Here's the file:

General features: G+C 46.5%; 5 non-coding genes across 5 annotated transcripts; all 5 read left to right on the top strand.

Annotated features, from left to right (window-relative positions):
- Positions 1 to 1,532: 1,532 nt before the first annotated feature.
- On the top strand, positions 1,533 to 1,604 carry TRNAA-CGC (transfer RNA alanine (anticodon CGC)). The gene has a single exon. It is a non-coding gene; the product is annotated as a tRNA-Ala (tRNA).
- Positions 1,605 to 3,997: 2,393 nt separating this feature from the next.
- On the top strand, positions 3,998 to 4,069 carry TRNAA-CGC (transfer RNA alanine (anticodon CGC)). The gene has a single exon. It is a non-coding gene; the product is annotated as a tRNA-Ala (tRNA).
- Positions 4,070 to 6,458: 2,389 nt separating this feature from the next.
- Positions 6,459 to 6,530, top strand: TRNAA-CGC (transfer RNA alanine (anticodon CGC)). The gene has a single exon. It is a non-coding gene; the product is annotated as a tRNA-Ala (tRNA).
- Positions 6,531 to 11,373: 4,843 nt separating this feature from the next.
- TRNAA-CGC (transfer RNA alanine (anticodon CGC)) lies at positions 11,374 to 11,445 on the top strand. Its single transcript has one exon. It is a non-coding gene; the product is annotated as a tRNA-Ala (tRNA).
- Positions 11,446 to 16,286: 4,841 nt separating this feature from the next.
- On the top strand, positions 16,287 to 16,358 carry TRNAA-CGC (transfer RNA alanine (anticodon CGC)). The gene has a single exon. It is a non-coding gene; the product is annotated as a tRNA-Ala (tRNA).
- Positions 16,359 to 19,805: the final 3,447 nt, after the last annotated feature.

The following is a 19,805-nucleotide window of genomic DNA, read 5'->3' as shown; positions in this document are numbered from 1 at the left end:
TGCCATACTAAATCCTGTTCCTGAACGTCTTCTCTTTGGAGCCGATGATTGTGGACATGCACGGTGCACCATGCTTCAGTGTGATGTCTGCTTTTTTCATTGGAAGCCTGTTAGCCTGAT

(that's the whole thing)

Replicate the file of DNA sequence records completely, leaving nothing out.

General features: G+C 46.5%; 5 non-coding genes across 5 annotated transcripts; all 5 read left to right on the top strand.

Annotated features, from left to right (window-relative positions):
- Positions 1 to 1,532: 1,532 nt before the first annotated feature.
- On the top strand, positions 1,533 to 1,604 carry TRNAA-CGC (transfer RNA alanine (anticodon CGC)). The gene has a single exon. It is a non-coding gene; the product is annotated as a tRNA-Ala (tRNA).
- Positions 1,605 to 3,997: 2,393 nt separating this feature from the next.
- On the top strand, positions 3,998 to 4,069 carry TRNAA-CGC (transfer RNA alanine (anticodon CGC)). The gene has a single exon. It is a non-coding gene; the product is annotated as a tRNA-Ala (tRNA).
- Positions 4,070 to 6,458: 2,389 nt separating this feature from the next.
- Positions 6,459 to 6,530, top strand: TRNAA-CGC (transfer RNA alanine (anticodon CGC)). The gene has a single exon. It is a non-coding gene; the product is annotated as a tRNA-Ala (tRNA).
- Positions 6,531 to 11,373: 4,843 nt separating this feature from the next.
- TRNAA-CGC (transfer RNA alanine (anticodon CGC)) lies at positions 11,374 to 11,445 on the top strand. Its single transcript has one exon. It is a non-coding gene; the product is annotated as a tRNA-Ala (tRNA).
- Positions 11,446 to 16,286: 4,841 nt separating this feature from the next.
- On the top strand, positions 16,287 to 16,358 carry TRNAA-CGC (transfer RNA alanine (anticodon CGC)). The gene has a single exon. It is a non-coding gene; the product is annotated as a tRNA-Ala (tRNA).
- Positions 16,359 to 19,805: the final 3,447 nt, after the last annotated feature.

The following is a 19,805-nucleotide window of genomic DNA, read 5'->3' as shown; positions in this document are numbered from 1 at the left end:
TGCCATACTAAATCCTGTTCCTGAACGTCTTCTCTTTGGAGCCGATGATTGTGGACATGCACGGTGCACCATGCTTCAGTGTGATGTCTGCTTTTTTCATTGGAAGCCTGTTAGCCTGAT